Software ExperimentationFDA188, 2005HT
The course is suitable for IT and CS PhD students interested in how to design and carry out experimental research in Software Engineering and Computer Science, as well as advanced Software Engineering MS students and industrial participants. The course presents a horizontal look at a number of differentresearch areas in Software Engineering, with the view being on empirical validation.
The course was last given
The course has not previously been given in Linköping but has been given several times at George Mason University. The course was last given in fall 2001.
The course presents a horizontal look at a number of different research areas in Software Engineering, with the view being on empirical validation.
A strong background in software engineering and software development will be
necessary. Although many of the papers will be quite specific in topic,
extensive background in these topics will not be necessary -- we will extract
the experimental techniques and procedures from the papers.
NOTE: Reading of papers listed under "Empirical Methods Overview" are considered prerequisites and they should therefore, be read BEFORE first seminar in August.
* Detailed study of the scientific process; particularly using the experimental
* Examination of how empirical studies are carried out in software engineering
* Review of the distinction between analytical techniques and empirical techniques. When is experimentation required in software engineering, and what kinds of problems can be solved using experimentation
* How to control variables and eliminate bias in experimentation
* Analysis and presentation of empirical data for decision making
Students will learn how the scientific process should be applied, how and when to apply it in the software engineering area, and how to evaluate empirical evidence. The principles will be reinforced by examination of published experimental studies, and through designing and carrying out small experiments. On completion of the course students will be in a position to design and carry out experiments in ways appropriate for a given problem, and will acquire skills in analyzing and presenting experimental data.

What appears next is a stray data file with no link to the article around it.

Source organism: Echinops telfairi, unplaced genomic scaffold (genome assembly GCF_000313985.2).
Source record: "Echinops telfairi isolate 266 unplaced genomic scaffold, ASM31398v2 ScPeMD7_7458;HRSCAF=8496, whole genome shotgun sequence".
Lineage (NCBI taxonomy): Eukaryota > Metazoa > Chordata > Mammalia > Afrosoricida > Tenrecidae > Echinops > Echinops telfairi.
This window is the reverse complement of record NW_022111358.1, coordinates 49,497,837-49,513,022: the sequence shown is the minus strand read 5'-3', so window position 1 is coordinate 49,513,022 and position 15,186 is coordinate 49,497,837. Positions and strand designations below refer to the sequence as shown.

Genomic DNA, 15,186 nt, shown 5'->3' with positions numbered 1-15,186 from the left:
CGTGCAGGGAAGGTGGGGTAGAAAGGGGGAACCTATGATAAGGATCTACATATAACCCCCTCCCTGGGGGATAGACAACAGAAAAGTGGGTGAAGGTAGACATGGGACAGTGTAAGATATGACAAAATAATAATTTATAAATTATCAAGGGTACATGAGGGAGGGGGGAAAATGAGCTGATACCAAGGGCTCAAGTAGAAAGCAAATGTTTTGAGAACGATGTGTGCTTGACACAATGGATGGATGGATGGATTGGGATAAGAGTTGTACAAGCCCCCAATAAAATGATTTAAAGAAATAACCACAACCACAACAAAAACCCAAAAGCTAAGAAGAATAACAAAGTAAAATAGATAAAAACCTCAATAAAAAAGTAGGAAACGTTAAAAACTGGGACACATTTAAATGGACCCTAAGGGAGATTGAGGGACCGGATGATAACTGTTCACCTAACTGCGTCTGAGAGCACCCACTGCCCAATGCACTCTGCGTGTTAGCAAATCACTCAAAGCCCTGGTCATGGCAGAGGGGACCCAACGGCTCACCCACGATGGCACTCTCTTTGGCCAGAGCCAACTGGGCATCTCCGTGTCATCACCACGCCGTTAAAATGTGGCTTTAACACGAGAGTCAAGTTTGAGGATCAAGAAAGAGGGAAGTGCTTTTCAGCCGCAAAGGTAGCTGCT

This course will examine and critique experimental techniques to evaluate software engineering techniques and processes. Our method will be to read and discuss papers in the current literature, specifically focusing on the methods of the experiments as opposed to the background or the implications of the results. Specific topics to be explored include (but are not limited to) software quality and testing, human computer interaction, software design, maintenance, and software development techniques.
Lectures: 6 hours
Seminars: 13 hours
Project presentations: Approximately 9 hours
A tentative list that may be subject to changes is given at:
Sten F. Andler
Active participation in seminars + project
DRTS group, University of Skövde
June-July 2005: Students read general papers. These can be found under
"Empirical Methods Overview" (section I on the reading
August, week 32, 2005: Tuesday 9/8, (13.15-17.00) Introductory lecture; Wednesday 10/8 (9.15-12.00) Discussion of general papers, (13.15-15.00),(15.15-17.00) Definition of projects; Thursday 10/8 (9.15-12.00) Reading and discussion of some experimental papers.
September-December 2005: Students read rest of papers, work on project, submit papers in December.
January, TBA, probably week 2 or 3, 2006: Day 1, (13.15-17.00) Discussion of remaining papers; Day 2, (9.15-12.00) Discussion of remaining papers, (13.15-17.00) Project presentations, (9.15-12.00) Project presentations
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Last updated: 2012-05-03